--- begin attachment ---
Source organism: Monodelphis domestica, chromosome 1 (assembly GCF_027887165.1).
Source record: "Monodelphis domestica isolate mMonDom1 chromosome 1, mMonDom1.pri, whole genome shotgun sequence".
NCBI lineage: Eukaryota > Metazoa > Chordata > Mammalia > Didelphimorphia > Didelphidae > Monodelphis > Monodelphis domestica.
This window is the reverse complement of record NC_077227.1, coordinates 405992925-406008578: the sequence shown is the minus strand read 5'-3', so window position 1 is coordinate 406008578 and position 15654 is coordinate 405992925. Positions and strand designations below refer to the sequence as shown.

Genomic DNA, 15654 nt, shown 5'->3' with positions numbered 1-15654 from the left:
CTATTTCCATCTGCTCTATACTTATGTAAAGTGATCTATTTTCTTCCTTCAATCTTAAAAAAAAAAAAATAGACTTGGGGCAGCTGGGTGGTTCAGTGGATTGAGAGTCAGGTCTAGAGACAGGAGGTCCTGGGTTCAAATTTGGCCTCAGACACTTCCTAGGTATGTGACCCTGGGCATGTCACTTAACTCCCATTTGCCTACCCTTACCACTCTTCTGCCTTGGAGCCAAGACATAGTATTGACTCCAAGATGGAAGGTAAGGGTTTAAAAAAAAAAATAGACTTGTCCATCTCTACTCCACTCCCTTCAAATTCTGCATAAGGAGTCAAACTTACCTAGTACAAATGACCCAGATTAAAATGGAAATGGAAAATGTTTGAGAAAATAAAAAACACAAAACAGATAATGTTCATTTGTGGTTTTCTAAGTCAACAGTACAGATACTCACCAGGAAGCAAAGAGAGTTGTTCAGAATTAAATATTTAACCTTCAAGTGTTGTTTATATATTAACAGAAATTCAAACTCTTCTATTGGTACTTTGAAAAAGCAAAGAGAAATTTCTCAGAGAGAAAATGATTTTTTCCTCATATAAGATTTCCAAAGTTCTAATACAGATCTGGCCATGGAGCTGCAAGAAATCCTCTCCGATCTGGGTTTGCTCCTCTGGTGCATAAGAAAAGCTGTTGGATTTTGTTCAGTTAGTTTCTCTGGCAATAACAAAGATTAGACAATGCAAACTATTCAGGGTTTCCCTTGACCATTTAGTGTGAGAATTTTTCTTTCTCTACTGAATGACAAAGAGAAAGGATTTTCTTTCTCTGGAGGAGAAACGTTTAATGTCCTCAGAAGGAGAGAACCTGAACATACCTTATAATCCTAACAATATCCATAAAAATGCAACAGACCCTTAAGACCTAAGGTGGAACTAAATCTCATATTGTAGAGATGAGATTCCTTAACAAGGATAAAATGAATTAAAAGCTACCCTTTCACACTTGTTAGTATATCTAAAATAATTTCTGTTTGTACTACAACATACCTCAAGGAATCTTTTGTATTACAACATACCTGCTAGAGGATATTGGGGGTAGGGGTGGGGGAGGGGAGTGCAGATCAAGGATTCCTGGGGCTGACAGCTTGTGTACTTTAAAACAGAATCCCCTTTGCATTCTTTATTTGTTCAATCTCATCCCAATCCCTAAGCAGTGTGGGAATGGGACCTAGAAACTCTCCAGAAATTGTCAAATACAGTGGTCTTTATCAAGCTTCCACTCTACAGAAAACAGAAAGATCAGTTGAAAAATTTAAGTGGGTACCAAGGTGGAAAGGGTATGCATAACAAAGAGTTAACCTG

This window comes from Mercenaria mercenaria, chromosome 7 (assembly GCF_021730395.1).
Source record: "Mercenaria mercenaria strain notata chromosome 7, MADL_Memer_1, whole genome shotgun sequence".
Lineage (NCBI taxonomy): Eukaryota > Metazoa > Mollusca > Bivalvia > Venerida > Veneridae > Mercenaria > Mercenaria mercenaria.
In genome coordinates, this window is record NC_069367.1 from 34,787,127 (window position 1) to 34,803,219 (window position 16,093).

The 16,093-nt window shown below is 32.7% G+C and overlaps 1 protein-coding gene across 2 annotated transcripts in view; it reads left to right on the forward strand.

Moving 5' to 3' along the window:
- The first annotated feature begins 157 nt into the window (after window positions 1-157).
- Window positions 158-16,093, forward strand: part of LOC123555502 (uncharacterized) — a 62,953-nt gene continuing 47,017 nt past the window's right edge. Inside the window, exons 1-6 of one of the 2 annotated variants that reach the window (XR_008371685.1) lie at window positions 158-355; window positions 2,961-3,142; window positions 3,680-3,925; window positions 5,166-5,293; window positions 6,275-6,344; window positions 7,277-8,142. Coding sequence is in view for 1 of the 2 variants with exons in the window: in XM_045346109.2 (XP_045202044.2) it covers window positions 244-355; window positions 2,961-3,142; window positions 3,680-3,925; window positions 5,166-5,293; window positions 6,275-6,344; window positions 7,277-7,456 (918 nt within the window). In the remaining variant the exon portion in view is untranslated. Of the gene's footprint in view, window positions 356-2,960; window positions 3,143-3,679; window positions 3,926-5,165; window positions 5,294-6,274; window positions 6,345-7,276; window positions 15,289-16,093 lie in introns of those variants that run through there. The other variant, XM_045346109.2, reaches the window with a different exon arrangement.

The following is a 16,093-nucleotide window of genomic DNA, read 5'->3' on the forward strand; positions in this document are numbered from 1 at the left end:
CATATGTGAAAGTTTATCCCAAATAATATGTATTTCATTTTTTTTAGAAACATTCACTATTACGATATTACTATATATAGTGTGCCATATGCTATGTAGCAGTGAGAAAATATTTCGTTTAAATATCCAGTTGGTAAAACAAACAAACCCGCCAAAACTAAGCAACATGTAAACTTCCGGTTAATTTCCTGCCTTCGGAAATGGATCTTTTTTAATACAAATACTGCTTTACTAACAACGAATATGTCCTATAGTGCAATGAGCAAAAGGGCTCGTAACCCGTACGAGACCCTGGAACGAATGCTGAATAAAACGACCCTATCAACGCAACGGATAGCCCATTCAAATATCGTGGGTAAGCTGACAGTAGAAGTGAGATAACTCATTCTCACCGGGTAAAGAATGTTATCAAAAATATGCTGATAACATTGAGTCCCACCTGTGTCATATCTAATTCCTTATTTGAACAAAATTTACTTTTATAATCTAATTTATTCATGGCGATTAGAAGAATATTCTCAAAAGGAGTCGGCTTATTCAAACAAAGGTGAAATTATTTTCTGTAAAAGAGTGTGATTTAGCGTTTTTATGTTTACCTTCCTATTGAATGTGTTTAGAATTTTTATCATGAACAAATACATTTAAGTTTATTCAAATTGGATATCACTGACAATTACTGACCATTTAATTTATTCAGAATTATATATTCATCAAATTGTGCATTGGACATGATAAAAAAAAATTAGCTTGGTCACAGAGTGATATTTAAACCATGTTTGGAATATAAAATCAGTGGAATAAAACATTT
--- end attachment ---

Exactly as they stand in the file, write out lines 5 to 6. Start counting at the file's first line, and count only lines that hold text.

Genomic DNA, 15654 nt, shown 5'->3' with positions numbered 1-15654 from the left:
CTATTTCCATCTGCTCTATACTTATGTAAAGTGATCTATTTTCTTCCTTCAATCTTAAAAAAAAAAAAATAGACTTGGGGCAGCTGGGTGGTTCAGTGGATTGAGAGTCAGGTCTAGAGACAGGAGGTCCTGGGTTCAAATTTGGCCTCAGACACTTCCTAGGTATGTGACCCTGGGCATGTCACTTAACTCCCATTTGCCTACCCTTACCACTCTTCTGCCTTGGAGCCAAGACATAGTATTGACTCCAAGATGGAAGGTAAGGGTTTAAAAAAAAAAATAGACTTGTCCATCTCTACTCCACTCCCTTCAAATTCTGCATAAGGAGTCAAACTTACCTAGTACAAATGACCCAGATTAAAATGGAAATGGAAAATGTTTGAGAAAATAAAAAACACAAAACAGATAATGTTCATTTGTGGTTTTCTAAGTCAACAGTACAGATACTCACCAGGAAGCAAAGAGAGTTGTTCAGAATTAAATATTTAACCTTCAAGTGTTGTTTATATATTAACAGAAATTCAAACTCTTCTATTGGTACTTTGAAAAAGCAAAGAGAAATTTCTCAGAGAGAAAATGATTTTTTCCTCATATAAGATTTCCAAAGTTCTAATACAGATCTGGCCATGGAGCTGCAAGAAATCCTCTCCGATCTGGGTTTGCTCCTCTGGTGCATAAGAAAAGCTGTTGGATTTTGTTCAGTTAGTTTCTCTGGCAATAACAAAGATTAGACAATGCAAACTATTCAGGGTTTCCCTTGACCATTTAGTGTGAGAATTTTTCTTTCTCTACTGAATGACAAAGAGAAAGGATTTTCTTTCTCTGGAGGAGAAACGTTTAATGTCCTCAGAAGGAGAGAACCTGAACATACCTTATAATCCTAACAATATCCATAAAAATGCAACAGACCCTTAAGACCTAAGGTGGAACTAAATCTCATATTGTAGAGATGAGATTCCTTAACAAGGATAAAATGAATTAAAAGCTACCCTTTCACACTTGTTAGTATATCTAAAATAATTTCTGTTTGTACTACAACATACCTCAAGGAATCTTTTGTATTACAACATACCTGCTAGAGGATATTGGGGGTAGGGGTGGGGGAGGGGAGTGCAGATCAAGGATTCCTGGGGCTGACAGCTTGTGTACTTTAAAACAGAATCCCCTTTGCATTCTTTATTTGTTCAATCTCATCCCAATCCCTAAGCAGTGTGGGAATGGGACCTAGAAACTCTCCAGAAATTGTCAAATACAGTGGTCTTTATCAAGCTTCCACTCTACAGAAAACAGAAAGATCAGTTGAAAAATTTAAGTGGGTACCAAGGTGGAAAGGGTATGCATAACAAAGAGTTAACCTG